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Magnetite causing a hot water boiler to crack

Nimrod66Nimrod66 Posts: 11Member
Hello Forum,
Has anybody out there had any direct experience with a hot water boiler cracking from large quantities of magnetite? If so, do you have any reports that speak to the failure? Maybe going in a different direction, who out there knows an engineer who can take a forensic look at a cracked boiler that is full of magnetite? Thanks for your help.

Comments

  • kcoppkcopp Posts: 3,335Member
    What type of boiler? Cast iron? Stainless steel?
    Got pix?
    Water quality has certainly killed a boiler or two before....
  • Jamie HallJamie Hall Posts: 10,852Member
    Allow me to make a couple of observations here. The first being that I have been an expert witness in the past, I am not in the slightest interested in being one again.

    OK. That's off my chest. Now. Sludge -- including magnetite -- can indeed kill a boiler by impeding circulation, causing localized hot spots and thus cracking. That's pretty well known. However, first, there are no special properties of magnetite which specifically do that. It's a component of sludge (I might note in passing that this is not true of certain pumps; there the magnetic qualities may play into the problems). So. We are talking about a sludge problem.

    A sludge problem can only come from improper materials (non-barrier PEX, for instance) or from improper maintenance (not attending to the pH, not adding and maintaining proper corrosion protection, etc. etc, not maintaining filters... the list is long).

    The point of this is that if you are attempting to demonstrate that magnetite, per se, was the direct cause of the boiler failure, you are going to have to be able to demonstrate that materials and maintenance did not contribute to the buildup of sludge.

    And that is going to be an uphill battle.
    Jamie

    Building superintendent/caretaker, 7200 sq. ft. historic house museum with dependencies in New England.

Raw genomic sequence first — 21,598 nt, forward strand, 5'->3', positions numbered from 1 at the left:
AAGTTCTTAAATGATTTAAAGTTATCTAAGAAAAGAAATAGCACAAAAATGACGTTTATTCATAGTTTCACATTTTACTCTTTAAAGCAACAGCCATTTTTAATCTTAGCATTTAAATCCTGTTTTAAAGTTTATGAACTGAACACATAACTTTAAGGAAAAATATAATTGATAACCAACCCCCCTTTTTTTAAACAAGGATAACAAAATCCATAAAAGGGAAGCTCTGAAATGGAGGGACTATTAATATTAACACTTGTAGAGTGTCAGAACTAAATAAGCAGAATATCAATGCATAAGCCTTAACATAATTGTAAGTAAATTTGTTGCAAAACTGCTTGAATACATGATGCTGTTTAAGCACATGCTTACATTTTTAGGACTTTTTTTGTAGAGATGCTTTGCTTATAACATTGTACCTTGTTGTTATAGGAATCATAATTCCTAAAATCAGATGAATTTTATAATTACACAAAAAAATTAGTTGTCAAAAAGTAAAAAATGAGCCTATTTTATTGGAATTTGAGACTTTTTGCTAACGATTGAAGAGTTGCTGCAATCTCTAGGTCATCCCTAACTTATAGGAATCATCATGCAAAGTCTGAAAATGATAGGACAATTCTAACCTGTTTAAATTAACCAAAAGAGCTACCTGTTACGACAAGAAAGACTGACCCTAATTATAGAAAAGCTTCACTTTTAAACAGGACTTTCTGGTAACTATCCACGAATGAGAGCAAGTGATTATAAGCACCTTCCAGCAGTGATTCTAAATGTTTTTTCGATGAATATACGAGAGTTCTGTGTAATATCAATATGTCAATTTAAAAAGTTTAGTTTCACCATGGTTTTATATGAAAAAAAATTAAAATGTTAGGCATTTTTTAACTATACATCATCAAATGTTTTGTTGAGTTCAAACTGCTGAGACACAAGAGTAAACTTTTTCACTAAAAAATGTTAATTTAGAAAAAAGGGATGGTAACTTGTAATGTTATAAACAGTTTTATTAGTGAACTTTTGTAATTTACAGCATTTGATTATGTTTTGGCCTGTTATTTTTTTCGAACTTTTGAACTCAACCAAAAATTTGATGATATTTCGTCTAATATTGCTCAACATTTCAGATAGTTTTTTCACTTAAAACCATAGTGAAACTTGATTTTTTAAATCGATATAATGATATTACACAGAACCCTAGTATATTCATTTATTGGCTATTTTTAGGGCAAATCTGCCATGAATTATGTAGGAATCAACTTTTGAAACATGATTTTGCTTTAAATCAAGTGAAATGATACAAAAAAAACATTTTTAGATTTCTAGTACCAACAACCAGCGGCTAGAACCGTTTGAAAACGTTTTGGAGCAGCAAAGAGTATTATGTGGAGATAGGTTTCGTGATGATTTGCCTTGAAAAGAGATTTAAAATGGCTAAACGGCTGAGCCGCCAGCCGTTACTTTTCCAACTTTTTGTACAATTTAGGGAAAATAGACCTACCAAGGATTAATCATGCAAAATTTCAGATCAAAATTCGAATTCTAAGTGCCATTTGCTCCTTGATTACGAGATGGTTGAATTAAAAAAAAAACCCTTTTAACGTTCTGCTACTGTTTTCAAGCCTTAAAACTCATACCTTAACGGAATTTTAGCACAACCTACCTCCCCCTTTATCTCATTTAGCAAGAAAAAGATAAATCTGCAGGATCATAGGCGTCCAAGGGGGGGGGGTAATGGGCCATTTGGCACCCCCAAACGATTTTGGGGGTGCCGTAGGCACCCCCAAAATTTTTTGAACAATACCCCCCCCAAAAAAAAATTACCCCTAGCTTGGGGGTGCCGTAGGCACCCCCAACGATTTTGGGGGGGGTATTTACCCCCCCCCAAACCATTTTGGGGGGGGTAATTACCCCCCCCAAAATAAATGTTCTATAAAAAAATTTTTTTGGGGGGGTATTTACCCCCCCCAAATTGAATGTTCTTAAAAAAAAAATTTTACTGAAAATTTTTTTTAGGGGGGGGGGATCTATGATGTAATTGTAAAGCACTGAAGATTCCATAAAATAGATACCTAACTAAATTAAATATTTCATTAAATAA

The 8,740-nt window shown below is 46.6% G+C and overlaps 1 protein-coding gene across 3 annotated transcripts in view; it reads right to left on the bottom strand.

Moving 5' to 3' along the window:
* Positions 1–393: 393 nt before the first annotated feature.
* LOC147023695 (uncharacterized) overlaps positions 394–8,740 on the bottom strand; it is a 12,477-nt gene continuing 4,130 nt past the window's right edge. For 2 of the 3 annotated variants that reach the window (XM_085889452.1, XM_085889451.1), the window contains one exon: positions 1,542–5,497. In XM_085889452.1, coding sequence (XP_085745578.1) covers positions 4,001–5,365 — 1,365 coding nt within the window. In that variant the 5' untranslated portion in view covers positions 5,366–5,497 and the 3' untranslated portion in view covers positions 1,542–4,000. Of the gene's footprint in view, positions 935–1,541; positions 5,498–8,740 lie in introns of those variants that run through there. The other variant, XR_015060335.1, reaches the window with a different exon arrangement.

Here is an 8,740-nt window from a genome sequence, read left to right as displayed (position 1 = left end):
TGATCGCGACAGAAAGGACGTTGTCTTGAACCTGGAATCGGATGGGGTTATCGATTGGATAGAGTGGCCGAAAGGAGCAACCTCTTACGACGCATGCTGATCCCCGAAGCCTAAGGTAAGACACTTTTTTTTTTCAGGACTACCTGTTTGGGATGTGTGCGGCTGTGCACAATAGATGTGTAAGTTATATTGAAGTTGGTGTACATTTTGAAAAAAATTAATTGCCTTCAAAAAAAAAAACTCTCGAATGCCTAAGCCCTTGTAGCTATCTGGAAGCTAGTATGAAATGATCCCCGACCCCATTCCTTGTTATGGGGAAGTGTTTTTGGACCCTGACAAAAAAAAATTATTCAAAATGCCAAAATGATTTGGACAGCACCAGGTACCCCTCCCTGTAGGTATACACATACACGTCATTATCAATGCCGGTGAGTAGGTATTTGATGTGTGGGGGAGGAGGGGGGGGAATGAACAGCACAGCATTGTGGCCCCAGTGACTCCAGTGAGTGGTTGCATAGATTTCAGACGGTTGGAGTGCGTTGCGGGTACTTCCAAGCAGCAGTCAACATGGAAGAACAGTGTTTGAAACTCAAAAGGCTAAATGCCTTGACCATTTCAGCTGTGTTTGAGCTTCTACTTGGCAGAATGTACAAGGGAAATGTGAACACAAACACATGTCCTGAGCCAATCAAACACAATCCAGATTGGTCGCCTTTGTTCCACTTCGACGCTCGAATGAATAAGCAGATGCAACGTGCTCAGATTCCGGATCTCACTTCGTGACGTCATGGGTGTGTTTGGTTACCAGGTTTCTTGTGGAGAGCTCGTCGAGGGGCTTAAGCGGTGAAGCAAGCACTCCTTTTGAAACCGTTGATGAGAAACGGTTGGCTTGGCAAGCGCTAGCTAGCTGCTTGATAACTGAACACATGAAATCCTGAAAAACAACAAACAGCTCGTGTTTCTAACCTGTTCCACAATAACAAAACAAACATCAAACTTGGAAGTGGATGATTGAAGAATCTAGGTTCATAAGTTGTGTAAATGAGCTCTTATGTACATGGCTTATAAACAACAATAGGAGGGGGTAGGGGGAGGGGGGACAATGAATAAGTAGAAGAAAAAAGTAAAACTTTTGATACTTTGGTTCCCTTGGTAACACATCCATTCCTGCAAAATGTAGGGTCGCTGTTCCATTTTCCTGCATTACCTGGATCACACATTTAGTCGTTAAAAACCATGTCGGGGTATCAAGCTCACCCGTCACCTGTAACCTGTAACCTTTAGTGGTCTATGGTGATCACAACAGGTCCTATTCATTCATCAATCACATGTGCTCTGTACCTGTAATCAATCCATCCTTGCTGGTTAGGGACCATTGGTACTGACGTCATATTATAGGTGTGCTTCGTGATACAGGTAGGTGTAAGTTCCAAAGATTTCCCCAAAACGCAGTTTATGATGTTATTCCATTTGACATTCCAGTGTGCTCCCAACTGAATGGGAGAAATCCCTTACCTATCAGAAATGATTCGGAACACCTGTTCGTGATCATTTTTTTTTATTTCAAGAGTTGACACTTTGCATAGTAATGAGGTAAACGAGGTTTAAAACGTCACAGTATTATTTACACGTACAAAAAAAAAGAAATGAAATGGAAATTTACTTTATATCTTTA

Hoffman Equipped System (all original except boiler), Weil-Mclain 580, 2.75 gph Carlin, Vapourstat 0.5 -- 6.0 ounces per square inch
  • Nimrod66Nimrod66 Posts: 11Member
    I will attach a photo of the inside of the boiler, which shows the mud at the base of the boiler and also caking the HX tubes. There are places where the normal spacing between HX tubes is completely blocked by caked mud. Mud was 10" deep in the base of the boiler. We believe the boiler failed due to hot spots caused by the mud.

    Boiler water was tested with chlorides at 395 PPM, which is 13 x the allowable concentration according to the manufacturer.

    We are facing an insurance company for the owner, which commissioned an expert forensics engineer, who seems to think that the mud did not cause the boiler to crack. The author of the report suspects a bad weld. We think his report is biased and incorrect. We are shocked at the inability or reluctance of the owner and insurance company to accept the cause of failure as being a hot spot, which seems obvious. The chlorides are another matter.

    We are the manufacturer's representative for the boiler, which is a steel Froling P4 100 pellet boiler.

  • GordyGordy Posts: 9,264Member
    From an insurance companies stand point, in the end it’s going to be what failed, not what caused it to fail.

    Now as a rep for the manufacturer, obviously it’s about what caused the failure.

    How old is the boiler?
    Who did the install?
    Was the installation performed with in spec?
    Were components used in the system that allowed O2 continually into the system which caused the formation of magnetite ?
    Was system water quality in spec, and maintained?

    Like @Jamie Hall said uphill all the way. The entity with the most money prevails in the system.........sadly.


  • Jamie HallJamie Hall Posts: 10,852Member